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Ferguson Police Arrest 47 as Peaceful Protest Degenerates

Wednesday, 20 August 2014 06:20 AM EDT

Police said Wednesday they had arrested 47 people as tensions rose after an otherwise peaceful night of protests in Ferguson, the Missouri town rocked by violence over the police shooting of an unarmed black teenager.

Three guns were seized in the latest protest rally in Ferguson, which has become ground zero of a new national debate on police treatment of minorities after Michael Brown, 18, was shot August 9 by a white police officer.

Captain Ron Johnson of the Missouri Highway Patrol said protesters threw glass and plastic bottles of water and urine at police towards the end of Tuesday night's protest, prompting officers to intervene and make the arrests.

Johnson stressed that unlike a violent protest Monday night, this time protesters did not fire guns at police and officers refrained from using tear gas to break up the rally.

"Tonight we saw a different dynamic," he said.

He attributed this to a concerted effort by community leaders, activists and clergy to keep the rally peaceful and prevent it from being taken over by what he described as violent "agitators".

Fears that the fatal police shooting of a knife-wielding black man might renew tensions failed to materialize, after successive nights of clashes with police in Ferguson.

"Hands up, don't shoot!" protesters chanted, holding their hands in the air in what has become the signature slogan of Ferguson's frustration with its overwhelmingly white police department.

US Attorney General Eric Holder is to visit Ferguson on Wednesday amid an ongoing federal investigation into possible civil rights violations.

A grand jury is meanwhile to begin Wednesday hearing witnesses to Brown's killing, amid calls for the police officer, Darren Wilson, to be put on trial for murder.

Meanwhile Brown's family was preparing for his funeral, which their lawyer said would take place on Monday.



In contrast to previous nights, rather than firing tear gas head-on into the crowd, police with riot shields and armored vehicles kept a lower profile.

They finally intervened around midnight (0500 GMT), pushing the remaining crowd towards a newly designated public assembly area in a former car dealership.

Mingling with citizens at the outset of the march, who insisted on their right to protest, Johnson -- who is black and charged with restoring order in this mainly black town of 21,000 -- denounced what he called "criminal elements" who, after dark on Sunday and Monday, had ignored police orders to disperse.

"Cowards hide in the dark, and it's time for that to stop," he told reporters.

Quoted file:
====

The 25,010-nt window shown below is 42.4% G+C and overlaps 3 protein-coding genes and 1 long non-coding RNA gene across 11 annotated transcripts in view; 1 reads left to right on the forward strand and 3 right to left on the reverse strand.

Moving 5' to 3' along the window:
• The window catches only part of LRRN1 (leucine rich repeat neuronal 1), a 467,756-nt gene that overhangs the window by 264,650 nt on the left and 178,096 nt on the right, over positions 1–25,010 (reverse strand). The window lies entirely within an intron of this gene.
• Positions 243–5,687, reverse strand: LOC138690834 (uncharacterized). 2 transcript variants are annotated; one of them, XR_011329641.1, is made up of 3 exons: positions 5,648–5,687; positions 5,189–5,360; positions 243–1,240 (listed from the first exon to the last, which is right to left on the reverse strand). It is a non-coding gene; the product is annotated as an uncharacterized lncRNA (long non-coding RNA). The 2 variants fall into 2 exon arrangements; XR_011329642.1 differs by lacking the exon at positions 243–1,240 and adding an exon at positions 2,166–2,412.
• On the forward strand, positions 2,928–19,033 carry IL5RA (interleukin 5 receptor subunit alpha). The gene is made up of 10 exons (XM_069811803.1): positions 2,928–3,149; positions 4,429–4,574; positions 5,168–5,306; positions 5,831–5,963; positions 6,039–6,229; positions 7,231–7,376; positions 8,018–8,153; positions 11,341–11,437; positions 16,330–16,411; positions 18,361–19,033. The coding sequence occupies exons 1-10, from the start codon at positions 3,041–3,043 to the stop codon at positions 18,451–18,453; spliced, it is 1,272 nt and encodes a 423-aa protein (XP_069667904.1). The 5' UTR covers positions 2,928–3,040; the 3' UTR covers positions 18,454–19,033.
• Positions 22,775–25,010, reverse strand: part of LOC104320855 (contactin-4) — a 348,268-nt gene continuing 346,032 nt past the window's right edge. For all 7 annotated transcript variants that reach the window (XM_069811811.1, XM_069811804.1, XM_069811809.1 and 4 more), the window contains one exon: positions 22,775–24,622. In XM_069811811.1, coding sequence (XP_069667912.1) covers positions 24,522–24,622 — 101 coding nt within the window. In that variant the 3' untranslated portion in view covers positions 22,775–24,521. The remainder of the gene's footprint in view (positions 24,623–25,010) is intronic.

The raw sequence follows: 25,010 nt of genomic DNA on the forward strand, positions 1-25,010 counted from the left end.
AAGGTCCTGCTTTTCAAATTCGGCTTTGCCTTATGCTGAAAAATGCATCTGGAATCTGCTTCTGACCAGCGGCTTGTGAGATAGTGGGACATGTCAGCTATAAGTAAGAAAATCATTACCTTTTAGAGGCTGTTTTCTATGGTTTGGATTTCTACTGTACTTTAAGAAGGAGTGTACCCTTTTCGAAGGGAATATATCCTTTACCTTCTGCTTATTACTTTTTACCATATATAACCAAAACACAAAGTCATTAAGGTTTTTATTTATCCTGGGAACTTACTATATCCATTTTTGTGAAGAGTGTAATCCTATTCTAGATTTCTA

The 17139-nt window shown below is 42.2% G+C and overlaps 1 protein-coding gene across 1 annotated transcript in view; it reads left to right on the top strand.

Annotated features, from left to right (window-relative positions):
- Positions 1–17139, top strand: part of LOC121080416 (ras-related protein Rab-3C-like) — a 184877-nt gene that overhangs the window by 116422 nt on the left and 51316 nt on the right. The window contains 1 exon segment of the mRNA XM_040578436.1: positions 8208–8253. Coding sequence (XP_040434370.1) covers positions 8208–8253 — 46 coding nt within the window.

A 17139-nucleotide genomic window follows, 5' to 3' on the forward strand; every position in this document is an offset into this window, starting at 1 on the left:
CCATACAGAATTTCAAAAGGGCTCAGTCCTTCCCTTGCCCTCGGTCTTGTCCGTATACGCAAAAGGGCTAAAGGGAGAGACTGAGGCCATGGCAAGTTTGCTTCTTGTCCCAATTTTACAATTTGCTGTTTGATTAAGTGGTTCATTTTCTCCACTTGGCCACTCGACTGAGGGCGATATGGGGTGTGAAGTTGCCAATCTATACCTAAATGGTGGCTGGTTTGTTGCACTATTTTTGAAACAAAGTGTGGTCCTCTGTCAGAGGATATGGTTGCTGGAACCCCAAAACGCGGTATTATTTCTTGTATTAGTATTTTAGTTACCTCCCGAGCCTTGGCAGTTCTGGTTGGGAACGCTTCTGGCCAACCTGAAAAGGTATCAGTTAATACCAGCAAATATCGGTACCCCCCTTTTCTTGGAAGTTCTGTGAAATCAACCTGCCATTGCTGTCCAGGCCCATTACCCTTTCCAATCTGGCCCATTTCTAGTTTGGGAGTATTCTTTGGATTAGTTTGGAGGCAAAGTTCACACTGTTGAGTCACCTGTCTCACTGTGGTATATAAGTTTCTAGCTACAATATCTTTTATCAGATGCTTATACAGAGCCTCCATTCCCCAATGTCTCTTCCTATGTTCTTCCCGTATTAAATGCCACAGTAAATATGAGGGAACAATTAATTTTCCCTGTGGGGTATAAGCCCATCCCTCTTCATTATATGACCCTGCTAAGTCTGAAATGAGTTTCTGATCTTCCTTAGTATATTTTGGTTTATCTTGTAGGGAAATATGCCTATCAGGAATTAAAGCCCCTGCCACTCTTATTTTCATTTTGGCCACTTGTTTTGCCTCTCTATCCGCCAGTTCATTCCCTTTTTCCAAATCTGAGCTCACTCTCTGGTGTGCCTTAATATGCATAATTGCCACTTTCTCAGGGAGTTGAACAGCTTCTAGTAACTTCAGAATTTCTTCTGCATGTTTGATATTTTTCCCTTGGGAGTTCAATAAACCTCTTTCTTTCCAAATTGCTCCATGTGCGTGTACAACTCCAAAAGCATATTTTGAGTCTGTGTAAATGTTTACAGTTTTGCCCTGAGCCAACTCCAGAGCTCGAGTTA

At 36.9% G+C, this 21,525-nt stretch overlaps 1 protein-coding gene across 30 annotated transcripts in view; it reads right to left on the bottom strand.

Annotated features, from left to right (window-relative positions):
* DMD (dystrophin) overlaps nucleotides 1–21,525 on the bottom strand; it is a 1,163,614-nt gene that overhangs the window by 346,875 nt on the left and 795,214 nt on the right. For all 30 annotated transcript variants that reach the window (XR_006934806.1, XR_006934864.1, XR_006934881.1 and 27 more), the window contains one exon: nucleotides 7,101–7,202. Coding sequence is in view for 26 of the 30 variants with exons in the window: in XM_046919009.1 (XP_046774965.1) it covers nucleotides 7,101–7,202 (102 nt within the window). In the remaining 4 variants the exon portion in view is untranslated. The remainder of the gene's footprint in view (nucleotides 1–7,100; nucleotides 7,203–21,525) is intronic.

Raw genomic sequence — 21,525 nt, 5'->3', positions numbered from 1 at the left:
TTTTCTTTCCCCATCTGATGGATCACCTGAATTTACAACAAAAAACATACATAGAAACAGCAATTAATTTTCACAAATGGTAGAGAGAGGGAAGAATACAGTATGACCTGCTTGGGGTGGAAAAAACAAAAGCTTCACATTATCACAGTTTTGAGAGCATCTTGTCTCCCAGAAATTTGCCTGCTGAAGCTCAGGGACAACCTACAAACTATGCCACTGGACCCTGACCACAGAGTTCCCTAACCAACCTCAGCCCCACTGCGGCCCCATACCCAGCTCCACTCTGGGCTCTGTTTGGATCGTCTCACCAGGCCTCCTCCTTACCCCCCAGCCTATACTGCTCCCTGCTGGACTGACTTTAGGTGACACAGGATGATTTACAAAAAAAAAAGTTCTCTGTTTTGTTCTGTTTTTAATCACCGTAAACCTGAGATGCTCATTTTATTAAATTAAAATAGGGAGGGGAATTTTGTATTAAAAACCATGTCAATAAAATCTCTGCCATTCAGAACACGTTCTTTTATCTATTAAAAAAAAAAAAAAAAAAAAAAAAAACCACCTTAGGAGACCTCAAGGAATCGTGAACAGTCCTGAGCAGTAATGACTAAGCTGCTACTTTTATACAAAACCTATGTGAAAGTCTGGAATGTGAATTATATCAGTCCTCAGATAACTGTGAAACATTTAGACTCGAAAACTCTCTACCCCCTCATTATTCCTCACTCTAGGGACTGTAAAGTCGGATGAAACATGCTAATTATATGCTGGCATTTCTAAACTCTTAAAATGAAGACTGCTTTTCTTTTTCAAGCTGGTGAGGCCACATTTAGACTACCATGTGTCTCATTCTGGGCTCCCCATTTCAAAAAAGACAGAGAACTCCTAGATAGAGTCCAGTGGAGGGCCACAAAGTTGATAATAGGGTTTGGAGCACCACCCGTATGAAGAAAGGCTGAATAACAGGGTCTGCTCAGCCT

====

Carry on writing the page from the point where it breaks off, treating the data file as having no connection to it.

Earlier Tuesday, a few miles (kilometers) away in St. Louis, officers shot dead an agitated man who yelled "kill me now" as he rushed at them with a knife during an apparent convenience store robbery.

St. Louis Metropolitan Police Captain Ed Kuntz told reporters at the scene that an investigation had been launched, but, based on what he had heard, "it seems reasonable to say it was justifiable."


Police have identified the white police officer who shot Brown in broad daylight on a residential street as Darren Wilson, 28, a police officer for six years.

Brown's family wants Wilson -- who reportedly has been granted leave from his duties -- charged with murder for "executing" their son.

In an op-ed column in the St Louis Post-Dispatch newspaper Wednesday, Holder pledged what he called a full, fair and independent investigation.

"And beyond the investigation itself, we will work with the police, civil rights leaders, and members of the public to ensure that this tragedy can give rise to new understanding - and robust action - aimed at bridging persistent gaps between law enforcement officials and the communities we serve," he said.

Police contend that Brown was rushing at the officer, but other witnesses say the teenager -- who was about to start vocational college -- had his hands up, ready to surrender.

Brown was fatally shot less than half an hour after the theft of a box of cigars from a liquor store. Police named Brown on Friday as the suspect in that case, taking local anger to a new level.

A forensic pathologist retained by Brown's family said that the teen was shot at least six times -- twice in the head.

Three separate autopsies of Brown's remains are taking place -- by local authorities, by the family and by the Justice Department.

Federal law enforcement officials said that a military medical examiner who conducted the federal autopsy also concluded that Brown had six gunshot wounds, The Los Angeles Times reported, citing an unnamed government source.

US National Guard troops have been deployed to Ferguson to help control the unrest, amid criticism of the distrusted local force's handling of the protests, with even President Barack Obama saying there was no excuse for local police to use "excessive force."

But their role so far has been limited to guarding a command post in a shopping center away from the nightly protests.



© AFP 2024

Police said Wednesday they had arrested 47 people as tensions rose after an otherwise peaceful night of protests in Ferguson, the Missouri town rocked by violence over the police shooting of an unarmed black teenager.Three guns were seized in the latest protest rally in...
US, crime, race, police, shooting
Wednesday, 20 August 2014 06:20 AM
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